Sorry to burst anyone’s bubble who has been calling it the rotator cup for years. This group of muscles is definitely the rotator cuff.
What is the rotator cuff? It is a group of four muscles that arises from your shoulder blade and attaches at the shoulder joint.
What does it do? The rotator cuff helps to stabilize the shoulder joint. The shoulder is a lot like a golf ball sitting on a tee. These muscles help to raise your arm. After about 30 degrees of elevation, the rotator cuff contracts and compresses the golf ball against the tee. As you continue to raise your arm past 90 degrees, the rotator cuff continues to hold the golf ball in place, but also helps to depress it downwards. This helps to avoid pinching any soft tissue against bone in the shoulder.
Rotator cuff tears can be very painful and occur as early on as in your 20’s, but most common in your 50’s and 60’s. Generally small tears can occur in your earlier years that will progress over time through wear and tear. Most often repetitive motion, combined with poor posture contributes to tearing. Traumatic falls can cause small to large rotator cuff tears. Men in their 30’s and women in their 40’s start having a reduced blood supply to this crucial tissue, decreasing every decade of life. This loss of blood flow, reduces your body’s ability to repair itself.
Is surgery my only option for a rotator cuff tear? No, however there are many different types of tears and severity of tears. Small tears often will heal a certain amount. Many of you may have a tear and not even know it. A cortisone shot administered can help reduce inflammation, decrease pain and allow your body to better heal itself. Platelet-Rich Plasma (PRP) injections are gaining popularity and showing some promising results. Physical therapy can also help reduce pain, restore range of motion, improve strength and eventually improve function.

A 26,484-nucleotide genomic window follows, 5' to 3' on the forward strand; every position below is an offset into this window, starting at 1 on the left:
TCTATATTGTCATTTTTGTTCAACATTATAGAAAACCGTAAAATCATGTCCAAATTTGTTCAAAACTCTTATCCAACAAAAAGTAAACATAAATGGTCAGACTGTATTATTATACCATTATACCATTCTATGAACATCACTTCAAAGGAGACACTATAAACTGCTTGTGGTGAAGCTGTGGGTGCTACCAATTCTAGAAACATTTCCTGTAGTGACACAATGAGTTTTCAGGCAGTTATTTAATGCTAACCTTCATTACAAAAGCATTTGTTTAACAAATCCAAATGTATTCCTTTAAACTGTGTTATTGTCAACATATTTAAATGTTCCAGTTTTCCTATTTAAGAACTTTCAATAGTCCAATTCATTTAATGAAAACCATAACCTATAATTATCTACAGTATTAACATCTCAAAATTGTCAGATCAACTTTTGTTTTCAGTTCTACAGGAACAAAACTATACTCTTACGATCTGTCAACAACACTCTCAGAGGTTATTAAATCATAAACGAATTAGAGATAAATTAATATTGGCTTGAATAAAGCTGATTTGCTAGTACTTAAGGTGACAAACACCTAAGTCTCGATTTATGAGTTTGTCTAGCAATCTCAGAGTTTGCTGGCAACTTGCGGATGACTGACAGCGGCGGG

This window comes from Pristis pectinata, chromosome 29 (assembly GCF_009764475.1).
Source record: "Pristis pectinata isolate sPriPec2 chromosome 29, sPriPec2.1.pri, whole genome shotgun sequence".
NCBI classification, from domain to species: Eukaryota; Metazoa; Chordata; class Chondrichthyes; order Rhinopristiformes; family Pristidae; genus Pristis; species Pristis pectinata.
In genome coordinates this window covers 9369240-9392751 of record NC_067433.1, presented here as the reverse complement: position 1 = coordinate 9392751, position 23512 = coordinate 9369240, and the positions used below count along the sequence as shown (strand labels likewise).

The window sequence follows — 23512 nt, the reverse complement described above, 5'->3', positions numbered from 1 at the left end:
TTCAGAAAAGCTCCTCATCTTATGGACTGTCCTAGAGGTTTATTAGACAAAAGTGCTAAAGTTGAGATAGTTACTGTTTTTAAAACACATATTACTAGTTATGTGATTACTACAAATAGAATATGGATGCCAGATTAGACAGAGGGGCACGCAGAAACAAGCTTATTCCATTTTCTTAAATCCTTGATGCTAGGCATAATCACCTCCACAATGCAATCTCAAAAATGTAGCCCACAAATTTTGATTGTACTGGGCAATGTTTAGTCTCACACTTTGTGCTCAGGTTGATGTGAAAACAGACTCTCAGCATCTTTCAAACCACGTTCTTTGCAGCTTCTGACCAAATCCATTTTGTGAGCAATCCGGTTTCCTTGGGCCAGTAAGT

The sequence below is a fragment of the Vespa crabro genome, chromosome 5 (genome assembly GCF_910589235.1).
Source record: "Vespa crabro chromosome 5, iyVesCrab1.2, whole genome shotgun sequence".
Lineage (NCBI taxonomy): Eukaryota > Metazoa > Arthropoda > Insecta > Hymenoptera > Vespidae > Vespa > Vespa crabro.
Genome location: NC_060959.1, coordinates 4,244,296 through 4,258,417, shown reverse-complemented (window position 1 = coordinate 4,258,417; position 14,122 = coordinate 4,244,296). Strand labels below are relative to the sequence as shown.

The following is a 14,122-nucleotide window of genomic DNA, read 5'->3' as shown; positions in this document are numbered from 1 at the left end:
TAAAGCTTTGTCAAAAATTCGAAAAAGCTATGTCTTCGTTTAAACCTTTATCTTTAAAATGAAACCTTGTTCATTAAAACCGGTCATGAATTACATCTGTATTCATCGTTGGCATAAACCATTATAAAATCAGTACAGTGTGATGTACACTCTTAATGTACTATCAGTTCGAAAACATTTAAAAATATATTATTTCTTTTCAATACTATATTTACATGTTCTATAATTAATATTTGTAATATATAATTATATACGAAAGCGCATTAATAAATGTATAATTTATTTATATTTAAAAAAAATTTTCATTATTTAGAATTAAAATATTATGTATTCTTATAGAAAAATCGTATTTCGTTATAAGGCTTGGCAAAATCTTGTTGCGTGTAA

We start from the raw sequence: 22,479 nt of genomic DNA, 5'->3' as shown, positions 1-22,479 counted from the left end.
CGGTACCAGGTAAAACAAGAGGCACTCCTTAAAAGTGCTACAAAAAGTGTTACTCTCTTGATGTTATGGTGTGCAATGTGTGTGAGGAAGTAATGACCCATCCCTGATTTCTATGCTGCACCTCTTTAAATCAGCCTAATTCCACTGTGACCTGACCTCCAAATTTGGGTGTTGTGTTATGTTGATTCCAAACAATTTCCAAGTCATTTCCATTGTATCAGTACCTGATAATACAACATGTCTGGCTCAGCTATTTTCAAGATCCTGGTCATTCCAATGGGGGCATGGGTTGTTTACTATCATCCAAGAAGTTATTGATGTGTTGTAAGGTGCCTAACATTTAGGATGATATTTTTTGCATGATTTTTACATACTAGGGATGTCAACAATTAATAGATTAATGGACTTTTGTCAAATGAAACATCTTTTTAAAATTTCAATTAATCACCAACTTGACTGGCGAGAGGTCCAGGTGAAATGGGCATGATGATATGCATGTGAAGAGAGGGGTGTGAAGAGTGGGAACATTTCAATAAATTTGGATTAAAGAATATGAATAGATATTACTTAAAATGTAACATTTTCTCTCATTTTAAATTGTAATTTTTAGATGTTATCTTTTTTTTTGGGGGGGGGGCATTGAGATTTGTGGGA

Who should exercise their rotator cuff? Just about everyone. Specific exercises help to bring blood and nutrients to these crucial muscles. Overhead athletes definitely want to work in this group. If your posture isn’t the best, you want to address these muscles. If you are a weightlifter, you definitely want to incorporate rotator cuff strengthening exercises. Contractors, accountants, nurses, teachers, and pretty much everyone should, if you want to have good shoulder health.
If you have any questions about the rotator cuff or are having shoulder issues, please give us a call.